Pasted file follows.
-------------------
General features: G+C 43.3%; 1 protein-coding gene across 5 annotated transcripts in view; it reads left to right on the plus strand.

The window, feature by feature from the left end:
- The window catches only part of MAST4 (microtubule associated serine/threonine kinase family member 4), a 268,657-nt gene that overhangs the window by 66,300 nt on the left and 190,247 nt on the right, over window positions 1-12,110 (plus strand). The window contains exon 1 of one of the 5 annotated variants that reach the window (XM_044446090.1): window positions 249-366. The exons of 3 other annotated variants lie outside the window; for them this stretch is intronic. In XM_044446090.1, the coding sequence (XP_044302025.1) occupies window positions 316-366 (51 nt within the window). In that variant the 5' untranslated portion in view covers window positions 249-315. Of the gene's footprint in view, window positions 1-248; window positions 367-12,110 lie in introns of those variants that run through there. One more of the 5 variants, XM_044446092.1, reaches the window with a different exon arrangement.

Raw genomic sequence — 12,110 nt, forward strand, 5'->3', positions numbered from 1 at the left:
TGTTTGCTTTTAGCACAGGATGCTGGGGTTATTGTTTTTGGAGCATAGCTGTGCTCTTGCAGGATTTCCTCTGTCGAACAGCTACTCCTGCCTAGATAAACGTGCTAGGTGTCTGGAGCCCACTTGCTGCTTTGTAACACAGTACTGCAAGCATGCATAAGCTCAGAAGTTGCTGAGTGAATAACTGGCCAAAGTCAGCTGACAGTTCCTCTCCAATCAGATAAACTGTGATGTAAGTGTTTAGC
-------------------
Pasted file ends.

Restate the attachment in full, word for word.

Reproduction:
General features: G+C 43.3%; 1 protein-coding gene across 5 annotated transcripts in view; it reads left to right on the plus strand.

The window, feature by feature from the left end:
- The window catches only part of MAST4 (microtubule associated serine/threonine kinase family member 4), a 268,657-nt gene that overhangs the window by 66,300 nt on the left and 190,247 nt on the right, over window positions 1-12,110 (plus strand). The window contains exon 1 of one of the 5 annotated variants that reach the window (XM_044446090.1): window positions 249-366. The exons of 3 other annotated variants lie outside the window; for them this stretch is intronic. In XM_044446090.1, the coding sequence (XP_044302025.1) occupies window positions 316-366 (51 nt within the window). In that variant the 5' untranslated portion in view covers window positions 249-315. Of the gene's footprint in view, window positions 1-248; window positions 367-12,110 lie in introns of those variants that run through there. One more of the 5 variants, XM_044446092.1, reaches the window with a different exon arrangement.

Raw genomic sequence — 12,110 nt, forward strand, 5'->3', positions numbered from 1 at the left:
TGTTTGCTTTTAGCACAGGATGCTGGGGTTATTGTTTTTGGAGCATAGCTGTGCTCTTGCAGGATTTCCTCTGTCGAACAGCTACTCCTGCCTAGATAAACGTGCTAGGTGTCTGGAGCCCACTTGCTGCTTTGTAACACAGTACTGCAAGCATGCATAAGCTCAGAAGTTGCTGAGTGAATAACTGGCCAAAGTCAGCTGACAGTTCCTCTCCAATCAGATAAACTGTGATGTAAGTGTTTAGC